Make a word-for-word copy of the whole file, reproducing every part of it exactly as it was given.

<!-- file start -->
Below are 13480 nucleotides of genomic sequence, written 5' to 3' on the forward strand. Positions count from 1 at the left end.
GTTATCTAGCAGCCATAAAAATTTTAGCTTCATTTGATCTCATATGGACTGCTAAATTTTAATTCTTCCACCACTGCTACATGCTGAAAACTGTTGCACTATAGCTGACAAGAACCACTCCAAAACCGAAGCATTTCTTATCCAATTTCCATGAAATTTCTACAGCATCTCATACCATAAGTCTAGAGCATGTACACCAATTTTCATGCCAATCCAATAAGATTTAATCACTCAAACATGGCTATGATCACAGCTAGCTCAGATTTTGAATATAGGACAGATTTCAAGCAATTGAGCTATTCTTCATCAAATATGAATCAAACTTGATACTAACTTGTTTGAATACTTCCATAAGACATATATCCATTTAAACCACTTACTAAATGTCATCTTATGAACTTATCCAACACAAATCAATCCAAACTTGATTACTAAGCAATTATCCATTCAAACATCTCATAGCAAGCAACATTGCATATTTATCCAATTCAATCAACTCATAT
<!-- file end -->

Below are 13480 nucleotides of genomic sequence, written 5' to 3' on the forward strand. Positions count from 1 at the left end.
GTTATCTAGCAGCCATAAAAATTTTAGCTTCATTTGATCTCATATGGACTGCTAAATTTTAATTCTTCCACCACTGCTACATGCTGAAAACTGTTGCACTATAGCTGACAAGAACCACTCCAAAACCGAAGCATTTCTTATCCAATTTCCATGAAATTTCTACAGCATCTCATACCATAAGTCTAGAGCATGTACACCAATTTTCATGCCAATCCAATAAGATTTAATCACTCAAACATGGCTATGATCACAGCTAGCTCAGATTTTGAATATAGGACAGATTTCAAGCAATTGAGCTATTCTTCATCAAATATGAATCAAACTTGATACTAACTTGTTTGAATACTTCCATAAGACATATATCCATTTAAACCACTTACTAAATGTCATCTTATGAACTTATCCAACACAAATCAATCCAAACTTGATTACTAAGCAATTATCCATTCAAACATCTCATAGCAAGCAACATTGCATATTTATCCAATTCAATCAACTCATAT